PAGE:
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Mary Thornycroft (née Francis)

1 of 2 portraits of Mary Thornycroft (née Francis)

Mary Thornycroft (née Francis), by Mary Alyce Thornycroft, 1892 - NPG 4065 - © National Portrait Gallery, London

© National Portrait Gallery, London

Mary Thornycroft (née Francis)

by Mary Alyce Thornycroft
bronze bust, 1892
20 1/4 in. (514 mm) high
Given by the sitter's granddaughter, Mrs W.O. Manning, 1958
Primary Collection
NPG 4065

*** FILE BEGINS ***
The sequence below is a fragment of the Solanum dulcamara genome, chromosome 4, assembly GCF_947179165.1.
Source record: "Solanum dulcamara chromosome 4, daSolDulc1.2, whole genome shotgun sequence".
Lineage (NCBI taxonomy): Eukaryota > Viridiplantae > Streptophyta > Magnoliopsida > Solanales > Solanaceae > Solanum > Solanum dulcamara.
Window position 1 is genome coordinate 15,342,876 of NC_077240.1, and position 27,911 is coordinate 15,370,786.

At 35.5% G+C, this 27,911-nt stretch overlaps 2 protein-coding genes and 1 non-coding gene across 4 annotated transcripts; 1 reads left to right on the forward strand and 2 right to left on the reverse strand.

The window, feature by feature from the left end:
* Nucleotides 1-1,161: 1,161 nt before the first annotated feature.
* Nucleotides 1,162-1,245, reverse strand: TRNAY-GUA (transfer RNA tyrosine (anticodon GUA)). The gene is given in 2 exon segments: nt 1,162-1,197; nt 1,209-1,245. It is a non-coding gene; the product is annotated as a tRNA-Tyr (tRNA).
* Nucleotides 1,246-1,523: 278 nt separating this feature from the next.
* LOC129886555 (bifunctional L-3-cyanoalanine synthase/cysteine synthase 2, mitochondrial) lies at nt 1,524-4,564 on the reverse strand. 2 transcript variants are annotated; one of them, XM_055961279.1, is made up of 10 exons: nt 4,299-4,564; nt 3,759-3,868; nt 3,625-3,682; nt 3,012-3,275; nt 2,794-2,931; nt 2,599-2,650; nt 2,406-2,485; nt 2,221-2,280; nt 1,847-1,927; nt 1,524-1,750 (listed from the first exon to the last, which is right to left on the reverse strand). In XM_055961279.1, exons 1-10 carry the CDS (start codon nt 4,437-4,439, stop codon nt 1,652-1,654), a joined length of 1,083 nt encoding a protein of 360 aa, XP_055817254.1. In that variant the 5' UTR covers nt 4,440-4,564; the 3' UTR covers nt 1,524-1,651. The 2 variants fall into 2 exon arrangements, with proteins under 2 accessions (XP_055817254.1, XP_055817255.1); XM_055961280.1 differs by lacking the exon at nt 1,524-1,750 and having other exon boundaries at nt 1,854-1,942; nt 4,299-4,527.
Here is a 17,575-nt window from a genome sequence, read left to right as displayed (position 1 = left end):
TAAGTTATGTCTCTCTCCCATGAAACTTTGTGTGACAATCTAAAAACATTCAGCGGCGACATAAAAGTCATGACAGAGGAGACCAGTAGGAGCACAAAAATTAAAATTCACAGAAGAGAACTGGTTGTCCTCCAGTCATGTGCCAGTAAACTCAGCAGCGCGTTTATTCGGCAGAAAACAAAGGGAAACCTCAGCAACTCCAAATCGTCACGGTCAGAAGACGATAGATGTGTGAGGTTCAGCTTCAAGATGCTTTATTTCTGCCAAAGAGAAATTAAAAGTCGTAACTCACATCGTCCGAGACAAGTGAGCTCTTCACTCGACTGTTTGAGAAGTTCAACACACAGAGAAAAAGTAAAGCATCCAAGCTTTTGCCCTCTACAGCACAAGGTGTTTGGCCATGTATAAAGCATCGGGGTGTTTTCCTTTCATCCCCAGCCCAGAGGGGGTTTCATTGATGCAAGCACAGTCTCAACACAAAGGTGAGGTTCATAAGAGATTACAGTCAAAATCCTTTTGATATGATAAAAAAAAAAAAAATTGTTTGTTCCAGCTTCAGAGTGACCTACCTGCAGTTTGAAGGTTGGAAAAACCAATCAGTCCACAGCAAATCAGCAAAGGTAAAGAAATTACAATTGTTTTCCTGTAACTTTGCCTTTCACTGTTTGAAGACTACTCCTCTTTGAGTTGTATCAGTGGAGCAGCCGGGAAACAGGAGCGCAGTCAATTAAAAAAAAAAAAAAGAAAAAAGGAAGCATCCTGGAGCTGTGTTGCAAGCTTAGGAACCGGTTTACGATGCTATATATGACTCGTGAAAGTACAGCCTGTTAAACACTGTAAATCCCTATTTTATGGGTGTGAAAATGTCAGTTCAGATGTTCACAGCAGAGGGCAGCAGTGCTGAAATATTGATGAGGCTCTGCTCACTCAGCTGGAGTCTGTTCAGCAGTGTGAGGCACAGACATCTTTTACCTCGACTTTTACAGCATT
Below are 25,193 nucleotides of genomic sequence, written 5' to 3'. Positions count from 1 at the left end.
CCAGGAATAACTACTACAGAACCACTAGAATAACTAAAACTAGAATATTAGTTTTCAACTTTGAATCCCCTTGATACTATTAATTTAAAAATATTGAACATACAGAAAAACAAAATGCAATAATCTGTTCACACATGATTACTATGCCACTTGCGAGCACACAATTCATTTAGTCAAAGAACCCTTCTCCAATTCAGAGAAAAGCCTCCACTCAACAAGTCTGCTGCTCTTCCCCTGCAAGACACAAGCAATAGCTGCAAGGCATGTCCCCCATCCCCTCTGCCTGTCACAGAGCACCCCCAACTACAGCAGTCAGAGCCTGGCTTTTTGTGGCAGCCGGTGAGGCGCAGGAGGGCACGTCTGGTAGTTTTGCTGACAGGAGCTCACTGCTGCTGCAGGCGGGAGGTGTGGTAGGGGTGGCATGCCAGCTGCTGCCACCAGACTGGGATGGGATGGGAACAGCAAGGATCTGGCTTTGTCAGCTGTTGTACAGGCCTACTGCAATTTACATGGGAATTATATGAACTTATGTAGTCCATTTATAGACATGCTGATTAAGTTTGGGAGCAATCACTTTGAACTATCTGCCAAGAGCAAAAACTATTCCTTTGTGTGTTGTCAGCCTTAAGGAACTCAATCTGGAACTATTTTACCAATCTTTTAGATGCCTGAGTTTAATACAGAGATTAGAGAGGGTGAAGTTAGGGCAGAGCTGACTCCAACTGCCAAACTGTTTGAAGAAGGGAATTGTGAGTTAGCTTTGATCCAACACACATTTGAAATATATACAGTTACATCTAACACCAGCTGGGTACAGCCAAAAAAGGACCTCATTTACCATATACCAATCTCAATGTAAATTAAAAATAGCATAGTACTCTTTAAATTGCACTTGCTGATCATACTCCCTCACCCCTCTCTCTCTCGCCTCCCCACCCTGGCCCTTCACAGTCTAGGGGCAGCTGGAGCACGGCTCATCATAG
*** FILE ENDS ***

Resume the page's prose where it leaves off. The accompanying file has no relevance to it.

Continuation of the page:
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Mary Thornycroft was one of the few women sculptors of the Victorian period to receive public recognition. She first exhibited at the Royal Academy at the age of twenty-one and was still working as a sculptor at seventy-six. Her most famous commissions were the marble busts she made of Queen Victoria's many children. She married the sculptor and engineer Thomas Thornycroft at the age of thirty-one and had seven children in quick succession, many of whom became artists in their own right. Her eldest surviving daughter, known as Alyce, initially worked as a sculptor, exhibiting at the Royal Academy at the age of twenty. She later turned increasingly to painting but continued to sculpt, and made this bust of her mother in the early 1890s.

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